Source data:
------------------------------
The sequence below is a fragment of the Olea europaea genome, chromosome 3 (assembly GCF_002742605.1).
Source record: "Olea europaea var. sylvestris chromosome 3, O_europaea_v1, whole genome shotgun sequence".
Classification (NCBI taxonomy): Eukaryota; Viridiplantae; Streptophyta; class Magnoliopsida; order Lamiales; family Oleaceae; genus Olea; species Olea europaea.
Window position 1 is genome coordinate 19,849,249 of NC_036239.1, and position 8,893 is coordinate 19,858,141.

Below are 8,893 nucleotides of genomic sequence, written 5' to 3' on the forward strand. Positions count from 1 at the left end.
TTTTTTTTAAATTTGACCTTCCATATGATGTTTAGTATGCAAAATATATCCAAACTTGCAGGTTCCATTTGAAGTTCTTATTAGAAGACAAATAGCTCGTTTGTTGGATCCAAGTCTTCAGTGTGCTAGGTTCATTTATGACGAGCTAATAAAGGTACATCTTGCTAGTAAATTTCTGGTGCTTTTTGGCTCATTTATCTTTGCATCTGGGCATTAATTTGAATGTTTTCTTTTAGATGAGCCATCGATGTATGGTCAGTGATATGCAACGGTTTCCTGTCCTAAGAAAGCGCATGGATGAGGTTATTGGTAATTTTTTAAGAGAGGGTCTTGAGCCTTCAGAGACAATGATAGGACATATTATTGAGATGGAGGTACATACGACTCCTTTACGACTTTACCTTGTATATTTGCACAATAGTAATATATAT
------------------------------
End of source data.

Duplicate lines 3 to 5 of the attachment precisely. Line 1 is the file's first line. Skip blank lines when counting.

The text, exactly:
Classification (NCBI taxonomy): Eukaryota; Viridiplantae; Streptophyta; class Magnoliopsida; order Lamiales; family Oleaceae; genus Olea; species Olea europaea.
Window position 1 is genome coordinate 19,849,249 of NC_036239.1, and position 8,893 is coordinate 19,858,141.

Below are 8,893 nucleotides of genomic sequence, written 5' to 3' on the forward strand. Positions count from 1 at the left end.